Standon the issue of CSR and CSI
In the corporateworld, it is difficult to always act ethically or to meet thesociety’s expectations. Therefore, most scholars consider CSR tocoexist with CSI as the management’s actions or decisions aresometimes balanced in the conduit between unethical and ethicalaspects (Popa & Salanta, 2014). Firms are legal citizens andtheir most important objective is to obey the existing laws andregulations, which shows that it is more important for them to manageirresponsibility than to promote CSR. According to the notions ofbusiness ethics, firms have a corporate and legal character. However,it is also imperative to note that corporations do no have the moralaccountability to ease situations for profit maximization in favor ofCSR obligations. Shareholders are the owners of an organizationthus, firms as legal entities are contractually devoted to act inaccordance with the expectations of the investors. This shows thatfirms should attempt to meet the expectations of the shareholders andact ethically or according to laws set in areas they operate (Murphy& Schlegelmilch, 2013). In addition, it is not right for themanagement to utilize resources in the advancement of socialobjectives.
Rather than conforming to a political function, or what mostscholars, for example, Murphy and Schlegelmilch (2013) and Popa andSalanta (2014), regard as social goals, firms should attempt torealize shareholders’ goals and expectations. Stakeholders have acontract with corporations and it would be wrong for any organizationto regard the investors as conventional resource owners. Investorsare entitled to returns on investments as they have invested in theorganization thus, firms should not utilize their resources inethically or societal sound projects. As Popa and Salanta (2014)point out, firms should attempt to control irresponsible sincefailing to meet the expectations of the society especially those ofthe investors can be devastating to going concern of an organization.Firms should not only promote CSR, but they should also consider theexpectations of the shareholder and prevent unethical activities.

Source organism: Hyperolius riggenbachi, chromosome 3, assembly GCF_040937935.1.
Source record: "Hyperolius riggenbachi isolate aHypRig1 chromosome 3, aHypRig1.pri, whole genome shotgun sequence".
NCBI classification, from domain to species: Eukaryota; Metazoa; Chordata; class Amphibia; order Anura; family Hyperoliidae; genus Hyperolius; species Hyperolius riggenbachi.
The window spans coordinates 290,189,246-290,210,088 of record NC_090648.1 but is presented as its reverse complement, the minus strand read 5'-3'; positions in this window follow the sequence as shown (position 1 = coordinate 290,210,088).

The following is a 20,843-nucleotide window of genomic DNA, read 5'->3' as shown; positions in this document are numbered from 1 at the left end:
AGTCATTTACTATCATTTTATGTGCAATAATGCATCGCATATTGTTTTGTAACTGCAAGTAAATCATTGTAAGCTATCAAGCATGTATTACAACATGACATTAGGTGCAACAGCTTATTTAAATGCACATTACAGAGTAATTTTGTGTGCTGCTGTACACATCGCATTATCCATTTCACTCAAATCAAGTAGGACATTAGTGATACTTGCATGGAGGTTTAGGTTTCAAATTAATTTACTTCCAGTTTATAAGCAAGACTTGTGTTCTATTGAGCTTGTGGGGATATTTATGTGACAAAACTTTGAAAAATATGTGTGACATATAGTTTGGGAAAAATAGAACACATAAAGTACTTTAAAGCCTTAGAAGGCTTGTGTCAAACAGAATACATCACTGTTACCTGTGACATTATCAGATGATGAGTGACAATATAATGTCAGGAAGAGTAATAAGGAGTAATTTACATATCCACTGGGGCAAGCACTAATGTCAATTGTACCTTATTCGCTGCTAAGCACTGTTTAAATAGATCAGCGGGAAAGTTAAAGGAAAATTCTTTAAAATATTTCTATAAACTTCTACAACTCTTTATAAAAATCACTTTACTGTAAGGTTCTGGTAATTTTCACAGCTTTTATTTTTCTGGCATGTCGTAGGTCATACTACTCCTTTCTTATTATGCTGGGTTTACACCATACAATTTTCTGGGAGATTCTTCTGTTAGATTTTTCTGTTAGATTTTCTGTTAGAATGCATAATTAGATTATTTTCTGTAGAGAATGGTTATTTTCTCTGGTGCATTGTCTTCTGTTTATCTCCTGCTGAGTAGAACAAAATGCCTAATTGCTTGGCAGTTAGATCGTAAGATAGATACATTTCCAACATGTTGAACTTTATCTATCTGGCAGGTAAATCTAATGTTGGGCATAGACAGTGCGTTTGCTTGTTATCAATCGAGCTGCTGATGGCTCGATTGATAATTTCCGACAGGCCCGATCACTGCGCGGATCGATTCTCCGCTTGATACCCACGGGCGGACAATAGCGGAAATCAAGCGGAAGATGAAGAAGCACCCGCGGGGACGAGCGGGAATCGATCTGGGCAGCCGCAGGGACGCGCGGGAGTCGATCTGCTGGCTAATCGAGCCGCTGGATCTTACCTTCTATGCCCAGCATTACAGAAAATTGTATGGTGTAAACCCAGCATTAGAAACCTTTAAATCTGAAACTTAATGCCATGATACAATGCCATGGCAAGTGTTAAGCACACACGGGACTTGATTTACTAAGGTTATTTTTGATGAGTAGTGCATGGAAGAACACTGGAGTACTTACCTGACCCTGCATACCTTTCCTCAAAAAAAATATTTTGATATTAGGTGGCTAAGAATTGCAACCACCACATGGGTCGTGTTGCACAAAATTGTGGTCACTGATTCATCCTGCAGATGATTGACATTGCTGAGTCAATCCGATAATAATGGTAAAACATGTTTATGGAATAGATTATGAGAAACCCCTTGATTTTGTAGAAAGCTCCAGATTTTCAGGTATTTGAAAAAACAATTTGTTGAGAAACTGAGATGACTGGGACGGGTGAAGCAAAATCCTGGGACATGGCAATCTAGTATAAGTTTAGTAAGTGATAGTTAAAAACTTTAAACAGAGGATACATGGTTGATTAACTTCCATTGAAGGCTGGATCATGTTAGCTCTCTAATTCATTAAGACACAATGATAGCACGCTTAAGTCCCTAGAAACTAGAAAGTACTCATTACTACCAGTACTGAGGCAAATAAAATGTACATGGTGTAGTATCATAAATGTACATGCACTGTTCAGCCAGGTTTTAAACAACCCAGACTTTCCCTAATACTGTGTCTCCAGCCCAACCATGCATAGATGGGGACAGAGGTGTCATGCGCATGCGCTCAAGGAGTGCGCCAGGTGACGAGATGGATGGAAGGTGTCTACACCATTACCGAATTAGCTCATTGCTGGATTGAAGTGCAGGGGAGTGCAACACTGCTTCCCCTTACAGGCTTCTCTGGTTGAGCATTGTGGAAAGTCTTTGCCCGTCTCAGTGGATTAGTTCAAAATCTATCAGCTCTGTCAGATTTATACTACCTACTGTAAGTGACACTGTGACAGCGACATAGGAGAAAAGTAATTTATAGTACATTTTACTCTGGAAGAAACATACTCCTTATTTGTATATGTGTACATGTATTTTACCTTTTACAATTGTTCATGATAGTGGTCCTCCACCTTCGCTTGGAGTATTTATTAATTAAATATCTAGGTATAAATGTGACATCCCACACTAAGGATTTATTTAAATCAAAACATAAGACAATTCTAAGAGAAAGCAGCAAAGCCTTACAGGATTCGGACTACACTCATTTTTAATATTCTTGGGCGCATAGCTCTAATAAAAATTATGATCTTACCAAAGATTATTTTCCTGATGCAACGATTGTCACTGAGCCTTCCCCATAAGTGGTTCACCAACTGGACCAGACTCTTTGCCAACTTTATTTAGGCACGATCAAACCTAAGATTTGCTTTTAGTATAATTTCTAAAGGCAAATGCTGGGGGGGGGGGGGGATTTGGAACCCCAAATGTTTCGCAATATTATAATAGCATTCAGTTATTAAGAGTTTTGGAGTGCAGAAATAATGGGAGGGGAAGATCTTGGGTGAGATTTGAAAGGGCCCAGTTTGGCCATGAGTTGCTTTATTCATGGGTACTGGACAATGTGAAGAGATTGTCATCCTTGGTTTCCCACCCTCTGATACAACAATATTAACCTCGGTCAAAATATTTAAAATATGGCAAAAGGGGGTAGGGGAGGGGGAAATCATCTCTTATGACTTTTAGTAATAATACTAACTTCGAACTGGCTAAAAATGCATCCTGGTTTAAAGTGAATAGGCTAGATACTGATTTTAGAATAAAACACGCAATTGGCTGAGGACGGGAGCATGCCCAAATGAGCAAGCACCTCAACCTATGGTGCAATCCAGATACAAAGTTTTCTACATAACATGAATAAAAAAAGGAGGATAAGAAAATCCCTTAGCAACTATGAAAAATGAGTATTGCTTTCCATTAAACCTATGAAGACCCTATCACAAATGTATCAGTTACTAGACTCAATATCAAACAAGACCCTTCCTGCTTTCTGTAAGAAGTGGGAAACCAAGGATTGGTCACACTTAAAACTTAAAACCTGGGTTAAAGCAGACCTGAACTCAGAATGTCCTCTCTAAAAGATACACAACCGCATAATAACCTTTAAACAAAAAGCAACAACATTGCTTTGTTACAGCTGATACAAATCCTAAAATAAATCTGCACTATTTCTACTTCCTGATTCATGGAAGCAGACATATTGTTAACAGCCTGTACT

Lindgreen, A., & Swaen, V. (2010, March). Corporate socialresponsibility. International Journal of Management Reviews.1-7
Murphy, P. E., & Schlegelmilch, B. B. (2013). Corporate socialresponsibility and corporate social irresponsibility: Introduction toa special topic section. Journal of Business Research, 66(10),1807-1813.
Popa, M., & Salanta, I. (2014). Corporate social responsibilityversus corporate social irresponsibility. Management &Marketing, 9(2), 137-146
Terris, Daniel. (2005) Ethics at work: Creating virtue at anAmerican corporation. Brandeis University Press. Waltham, MA